Our final center is the orthocenter, the intersection of the three altitudes of a triangle. An altitude is a segment drawn from a vertex that is perpendicular to the opposite side. As with the two previous centers, the intersection of the altitudes at a single point isn’t immediately obvious.

We show that the altitudes of triangle *ABC* intersect. Construct triangle *DEF* with triangle *ABC* inscribed in it by making sides *DF*, *FE*, and *DE* parallel respectively to *BC, **AB*, and *AC*. Draw altitude *BK* where *K *intersects *DF*. Since *AC* is parallel to *DE*, *BK* is perpendicular to *DE*. Moreover, *ADBC* and *BACE* are parallelograms, so *DB = AC = AE*. Hence *BK* is a perpendicular bisector of *DE*. We repeat the argument for the other altitudes of triangle *ABC*. Then the altitudes of *ABC* intersect because the perpendicular bisectors of *DEF *intersect.

There are a few other centers of a triangle that are either irrelevant to the Euler line or take too long to construct (i.e. I’m tired of drawing diagrams). The incenter is the center of the circle inscribed within a triangle. The incenter also turns out to be the center of a triangle’s angle bisectors. The Euler line doesn’t pass through the incenter.

The nine-point circle is the circle that passes through the feet of the altitudes (the end that isn’t the vertex) of a triangle.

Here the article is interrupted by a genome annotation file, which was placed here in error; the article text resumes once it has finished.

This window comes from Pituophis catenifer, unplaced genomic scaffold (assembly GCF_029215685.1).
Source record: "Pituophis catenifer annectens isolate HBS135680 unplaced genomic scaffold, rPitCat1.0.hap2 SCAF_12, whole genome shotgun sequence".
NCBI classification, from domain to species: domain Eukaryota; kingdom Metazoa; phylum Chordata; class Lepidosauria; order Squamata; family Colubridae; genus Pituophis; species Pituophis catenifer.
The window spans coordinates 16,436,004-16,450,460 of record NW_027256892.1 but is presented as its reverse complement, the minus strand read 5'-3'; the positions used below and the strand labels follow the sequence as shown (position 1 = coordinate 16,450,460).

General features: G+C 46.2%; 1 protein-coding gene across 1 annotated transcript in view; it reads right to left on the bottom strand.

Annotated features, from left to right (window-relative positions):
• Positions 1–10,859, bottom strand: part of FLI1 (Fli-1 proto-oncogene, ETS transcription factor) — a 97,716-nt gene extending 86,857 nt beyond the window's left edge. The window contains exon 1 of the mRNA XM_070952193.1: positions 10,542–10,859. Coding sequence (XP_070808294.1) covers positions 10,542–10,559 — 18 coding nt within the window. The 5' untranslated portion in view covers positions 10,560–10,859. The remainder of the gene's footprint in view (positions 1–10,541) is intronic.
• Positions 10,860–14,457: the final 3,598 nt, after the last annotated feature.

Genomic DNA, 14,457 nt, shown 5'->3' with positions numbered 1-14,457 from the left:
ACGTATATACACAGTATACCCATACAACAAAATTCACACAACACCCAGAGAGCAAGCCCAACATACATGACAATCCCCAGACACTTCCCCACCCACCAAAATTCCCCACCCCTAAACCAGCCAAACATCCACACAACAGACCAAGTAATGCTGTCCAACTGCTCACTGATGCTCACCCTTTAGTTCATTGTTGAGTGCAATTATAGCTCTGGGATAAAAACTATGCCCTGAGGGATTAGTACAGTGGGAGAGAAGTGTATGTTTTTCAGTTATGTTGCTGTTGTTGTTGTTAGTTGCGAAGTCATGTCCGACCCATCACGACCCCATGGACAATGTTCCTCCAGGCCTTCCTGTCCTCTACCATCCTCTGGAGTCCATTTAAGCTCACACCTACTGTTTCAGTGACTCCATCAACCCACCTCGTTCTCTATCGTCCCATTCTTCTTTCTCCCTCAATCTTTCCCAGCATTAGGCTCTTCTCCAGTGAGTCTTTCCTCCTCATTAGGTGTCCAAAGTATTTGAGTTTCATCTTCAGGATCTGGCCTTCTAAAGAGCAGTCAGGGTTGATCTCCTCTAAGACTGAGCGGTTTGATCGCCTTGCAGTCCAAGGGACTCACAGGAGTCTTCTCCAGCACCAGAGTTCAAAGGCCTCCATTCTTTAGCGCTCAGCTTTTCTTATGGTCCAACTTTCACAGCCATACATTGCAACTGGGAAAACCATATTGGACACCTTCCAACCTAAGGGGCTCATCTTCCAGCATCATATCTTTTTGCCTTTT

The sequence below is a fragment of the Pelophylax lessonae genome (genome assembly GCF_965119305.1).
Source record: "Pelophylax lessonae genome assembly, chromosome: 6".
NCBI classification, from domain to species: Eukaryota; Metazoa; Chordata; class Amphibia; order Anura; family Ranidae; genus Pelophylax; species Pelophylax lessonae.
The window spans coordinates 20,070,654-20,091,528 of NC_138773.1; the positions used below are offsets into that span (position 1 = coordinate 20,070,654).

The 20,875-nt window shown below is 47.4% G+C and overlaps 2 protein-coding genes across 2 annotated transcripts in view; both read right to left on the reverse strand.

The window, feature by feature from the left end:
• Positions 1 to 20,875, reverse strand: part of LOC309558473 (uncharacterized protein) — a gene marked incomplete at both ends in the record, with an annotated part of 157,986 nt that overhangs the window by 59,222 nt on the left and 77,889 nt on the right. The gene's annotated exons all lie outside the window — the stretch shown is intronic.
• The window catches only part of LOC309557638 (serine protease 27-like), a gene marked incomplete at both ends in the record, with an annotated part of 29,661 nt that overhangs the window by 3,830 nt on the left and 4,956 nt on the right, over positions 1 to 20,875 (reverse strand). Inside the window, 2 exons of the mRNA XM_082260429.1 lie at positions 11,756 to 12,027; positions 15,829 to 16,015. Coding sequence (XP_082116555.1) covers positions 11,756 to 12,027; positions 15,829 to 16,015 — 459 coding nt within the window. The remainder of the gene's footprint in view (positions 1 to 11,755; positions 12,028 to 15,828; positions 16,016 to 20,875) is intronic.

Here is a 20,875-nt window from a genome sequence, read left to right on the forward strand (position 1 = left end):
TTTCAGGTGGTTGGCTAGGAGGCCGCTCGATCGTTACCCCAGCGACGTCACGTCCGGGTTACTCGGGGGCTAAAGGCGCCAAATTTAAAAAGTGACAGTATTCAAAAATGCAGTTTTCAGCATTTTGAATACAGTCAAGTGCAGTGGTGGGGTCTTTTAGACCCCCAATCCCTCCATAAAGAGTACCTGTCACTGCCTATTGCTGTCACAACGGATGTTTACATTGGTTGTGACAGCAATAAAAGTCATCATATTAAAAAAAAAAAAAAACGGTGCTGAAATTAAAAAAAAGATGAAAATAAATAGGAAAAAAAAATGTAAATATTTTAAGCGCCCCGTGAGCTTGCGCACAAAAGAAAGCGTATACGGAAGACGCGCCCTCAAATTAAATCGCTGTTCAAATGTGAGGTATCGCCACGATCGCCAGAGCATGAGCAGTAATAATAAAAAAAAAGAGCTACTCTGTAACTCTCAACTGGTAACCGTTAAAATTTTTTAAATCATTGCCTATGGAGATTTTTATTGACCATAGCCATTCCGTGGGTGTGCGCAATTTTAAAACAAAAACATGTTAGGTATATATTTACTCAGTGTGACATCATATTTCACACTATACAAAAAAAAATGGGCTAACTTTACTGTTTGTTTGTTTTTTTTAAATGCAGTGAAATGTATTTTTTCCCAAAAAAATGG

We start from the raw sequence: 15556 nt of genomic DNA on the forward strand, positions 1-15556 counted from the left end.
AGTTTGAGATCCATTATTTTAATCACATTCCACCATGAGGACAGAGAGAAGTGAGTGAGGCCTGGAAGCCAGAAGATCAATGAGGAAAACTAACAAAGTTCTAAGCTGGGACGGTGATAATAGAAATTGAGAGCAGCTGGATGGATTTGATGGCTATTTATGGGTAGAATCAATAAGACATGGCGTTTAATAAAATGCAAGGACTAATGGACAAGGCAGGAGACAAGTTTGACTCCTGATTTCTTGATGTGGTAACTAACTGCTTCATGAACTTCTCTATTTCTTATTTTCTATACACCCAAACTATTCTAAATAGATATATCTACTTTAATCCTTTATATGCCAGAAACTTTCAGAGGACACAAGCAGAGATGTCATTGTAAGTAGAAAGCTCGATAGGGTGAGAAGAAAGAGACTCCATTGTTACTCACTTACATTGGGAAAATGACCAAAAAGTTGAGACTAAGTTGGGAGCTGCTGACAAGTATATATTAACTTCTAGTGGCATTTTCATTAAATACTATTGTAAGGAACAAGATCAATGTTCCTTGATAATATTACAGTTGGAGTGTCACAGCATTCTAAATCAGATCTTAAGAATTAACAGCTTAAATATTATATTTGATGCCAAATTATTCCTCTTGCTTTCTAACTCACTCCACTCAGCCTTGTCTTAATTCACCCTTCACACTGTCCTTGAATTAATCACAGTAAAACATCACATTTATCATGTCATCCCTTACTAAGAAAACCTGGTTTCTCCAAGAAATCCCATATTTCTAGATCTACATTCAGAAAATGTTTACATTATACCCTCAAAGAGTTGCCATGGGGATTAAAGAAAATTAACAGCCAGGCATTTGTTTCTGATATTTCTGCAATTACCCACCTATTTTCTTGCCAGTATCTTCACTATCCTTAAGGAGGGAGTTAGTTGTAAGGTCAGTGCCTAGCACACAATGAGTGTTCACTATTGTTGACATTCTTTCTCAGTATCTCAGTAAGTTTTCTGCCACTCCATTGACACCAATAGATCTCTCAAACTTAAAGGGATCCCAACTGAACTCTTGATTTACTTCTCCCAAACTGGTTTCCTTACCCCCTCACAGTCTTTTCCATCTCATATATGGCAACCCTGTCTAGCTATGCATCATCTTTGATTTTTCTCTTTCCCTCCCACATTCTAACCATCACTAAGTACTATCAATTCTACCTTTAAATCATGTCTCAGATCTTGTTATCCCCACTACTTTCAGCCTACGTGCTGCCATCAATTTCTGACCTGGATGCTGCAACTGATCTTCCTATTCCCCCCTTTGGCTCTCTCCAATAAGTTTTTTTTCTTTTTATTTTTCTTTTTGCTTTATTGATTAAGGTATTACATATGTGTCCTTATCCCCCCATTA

Strangely, the circle also passes through the midpoints of the sides of its triangle. But that’s not all. The circle passes through the Euler points, the midpoints of the segments joining the triangle’s vertices to the triangle’s orthocenter. Thus the nine-point circle does indeed pass through nine special points of a triangle. The center of the nine-point circle lies on the Euler line.

After all this, we still haven’t proved that the circumcenter, centroid, and orthocenter lie on the same line. We won’t prove this. Here’s a video of the proof by Salman Khan: https://www.youtube.com/watch?v=t_EgAi574sM. The proof uses a few facts about the centers we haven’t discussed, but these facts aren’t too hard to show. Refer back to my four congruent triangles picture. Let *O*, *K*, and *L* respectively be the circumcenter, centroid, and orthocenter of triangle *ABC*. Then Khan proves that triangle *DOK* is similar to triangle *BLK*. This implies angles *DKO* and *CKL* are equal, which means *O, K, *and *L* lie on the same line.

Sources and cool stuff:

H.S.M. Coxeter and Samuel L. Greitzer’s *Geometry Revisited*

Paul Zeitz’s *The Art and Craft of Problem Solving* (Chapter 8 is called “Geometry for Americans”)

Wolfram on the nine-point circle: http://mathworld.wolfram.com/Nine-PointCircle.html

A fun way to play with the Euler line: http://www.mathopenref.com/eulerline.html

Khan’s Euler line video: https://www.youtube.com/watch?v=t_EgAi574sM

Wolfram on the Euler line: http://mathworld.wolfram.com/EulerLine.html

Classical median proof: http://jwilson.coe.uga.edu/EMAT6680Fa06/Chitsonga/MEDIAN/THE%20MEDIANS%20OF%20A%20TRIANGLE.htm

Vector median proof: http://math.stackexchange.com/questions/432143/prove-analytically-the-medians-of-a-triangle-intersect-in-a-trisection-point-of